Release Date: 3rd July 2014
Edition: UK paperback, purchased
22 October 1916
Sebastian reached in his pocket for the portrait of Helen he had drawn only last year. ‘I’m looking for a young lass who came through here last night.’
In the midst of the First World War Helen Sandford, a young nurse, has disappeared. Sebastian Trewby is determined to find her so that he can protect her before his flight squadron calls him back for duty.
Helen knows that if Sebastian discovers her it could ruin him. Society wants to persecute her for her German heritage and she is threatened at every turn. Her only hope lies with those that love her, and the authorities are closing in...
I was a little frustrated by the ending of Dusk so my eagerness to start Dawn was slightly less than it should have been. But once I got stuck in, I loved it.
Dawn is written in a non-linear timeline that can occasionally throw you: the story jumps between the perspectives of Sebastian and Helen and from the end of Dusk 1916 to the end of the war in November 2018. It’s a challenging way to tell the story, but, I think, a necessary one. The jumping in time keeps mystery, but also perspective; it throws up the chaotic feeling of expecting the unexpected of war. It’s the perfect backdrop for Helen’s experience of being persecuted for her heritage by the scared, desperate, panicking British public during a time when it felt like they couldn’t do anything so they had to do something. It was a horrible thing to read, the steady degradation of a strong, clever and determined woman at a moment in history when that was needed most.
I was surprised at how strongly Dawn evokes the atmosphere of Britain at war. The mundane actions of ordinary life against the absurdity that Sebastian experienced on the front in Dusk; even Sebastian’s new role of patrolling the skies over enemy lands became routine when he could be shot down at any moment. It also cements the feeling that nothing will ever be the same after this; everyone and everywhere will be forever different.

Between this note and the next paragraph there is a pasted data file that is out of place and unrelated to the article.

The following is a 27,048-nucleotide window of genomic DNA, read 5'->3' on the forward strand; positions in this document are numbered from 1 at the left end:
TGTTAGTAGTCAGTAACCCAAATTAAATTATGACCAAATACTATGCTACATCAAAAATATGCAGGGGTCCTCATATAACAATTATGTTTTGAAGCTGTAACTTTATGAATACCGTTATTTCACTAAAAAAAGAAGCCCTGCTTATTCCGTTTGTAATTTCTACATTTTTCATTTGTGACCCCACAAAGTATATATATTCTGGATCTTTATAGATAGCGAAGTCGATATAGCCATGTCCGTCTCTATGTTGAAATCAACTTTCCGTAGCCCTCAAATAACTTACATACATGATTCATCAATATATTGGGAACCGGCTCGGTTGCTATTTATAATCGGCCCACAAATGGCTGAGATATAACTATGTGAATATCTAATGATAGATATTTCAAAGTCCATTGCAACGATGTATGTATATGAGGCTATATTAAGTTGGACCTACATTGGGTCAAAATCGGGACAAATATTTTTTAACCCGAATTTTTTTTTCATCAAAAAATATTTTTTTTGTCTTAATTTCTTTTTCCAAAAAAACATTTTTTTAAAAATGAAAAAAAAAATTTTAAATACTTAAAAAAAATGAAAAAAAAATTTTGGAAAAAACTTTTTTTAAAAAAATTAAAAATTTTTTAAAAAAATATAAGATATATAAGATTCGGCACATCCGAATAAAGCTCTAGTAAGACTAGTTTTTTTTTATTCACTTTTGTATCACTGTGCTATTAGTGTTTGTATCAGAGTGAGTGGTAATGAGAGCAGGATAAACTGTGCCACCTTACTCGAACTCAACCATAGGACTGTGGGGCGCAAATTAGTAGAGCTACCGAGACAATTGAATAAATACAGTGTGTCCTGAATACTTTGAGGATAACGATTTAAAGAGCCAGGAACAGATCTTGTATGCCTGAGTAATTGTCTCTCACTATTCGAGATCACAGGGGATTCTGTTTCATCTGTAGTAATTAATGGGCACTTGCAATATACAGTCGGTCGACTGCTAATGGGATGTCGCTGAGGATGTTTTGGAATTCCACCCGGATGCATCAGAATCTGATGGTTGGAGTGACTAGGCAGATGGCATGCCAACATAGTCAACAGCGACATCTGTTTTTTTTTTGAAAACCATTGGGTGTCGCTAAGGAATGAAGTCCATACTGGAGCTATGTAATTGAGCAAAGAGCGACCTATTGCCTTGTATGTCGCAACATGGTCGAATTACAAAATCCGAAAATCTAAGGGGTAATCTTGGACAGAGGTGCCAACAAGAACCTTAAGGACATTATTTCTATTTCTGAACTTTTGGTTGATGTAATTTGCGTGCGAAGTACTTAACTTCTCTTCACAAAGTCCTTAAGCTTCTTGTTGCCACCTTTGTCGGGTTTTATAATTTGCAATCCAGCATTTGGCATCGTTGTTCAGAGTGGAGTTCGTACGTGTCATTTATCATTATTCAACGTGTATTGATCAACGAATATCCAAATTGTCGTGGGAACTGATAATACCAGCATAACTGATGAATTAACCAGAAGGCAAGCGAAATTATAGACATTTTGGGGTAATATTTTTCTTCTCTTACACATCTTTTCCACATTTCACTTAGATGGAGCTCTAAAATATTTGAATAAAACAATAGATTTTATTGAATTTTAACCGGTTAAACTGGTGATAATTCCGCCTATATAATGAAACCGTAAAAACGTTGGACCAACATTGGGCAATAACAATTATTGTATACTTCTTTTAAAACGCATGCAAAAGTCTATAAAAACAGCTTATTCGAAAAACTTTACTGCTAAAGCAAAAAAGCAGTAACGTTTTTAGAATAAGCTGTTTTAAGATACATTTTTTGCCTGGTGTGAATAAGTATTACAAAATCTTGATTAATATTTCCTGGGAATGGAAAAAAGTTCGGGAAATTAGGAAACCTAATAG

Helen and Sebastian’s adventures introduced us to a few new characters that captured by heart in Dawn, but mainly Aunt Dee-Dee and Charlie. Aunt Dee-Dee is a woman before her time: a trouser-wearing, marriage-eschewing, sculpting new woman. She’s absolutely brilliant and I adore her. No question about it. Then came cheeky Charlie, one of Sebastian’s fellow pilots: desperate for love, no real personal need to fight in the war and just desperate to get home. He’s a real catch and I loved all of his efforts to bring regular life onto the battlefield. Oh, and he’s Aunt Dee-Dee’s nephew.
Dawn is heartbreaking, compelling and realistic historical fiction and I loved it. I can’t wait to see what era Eve Edwards tackles next.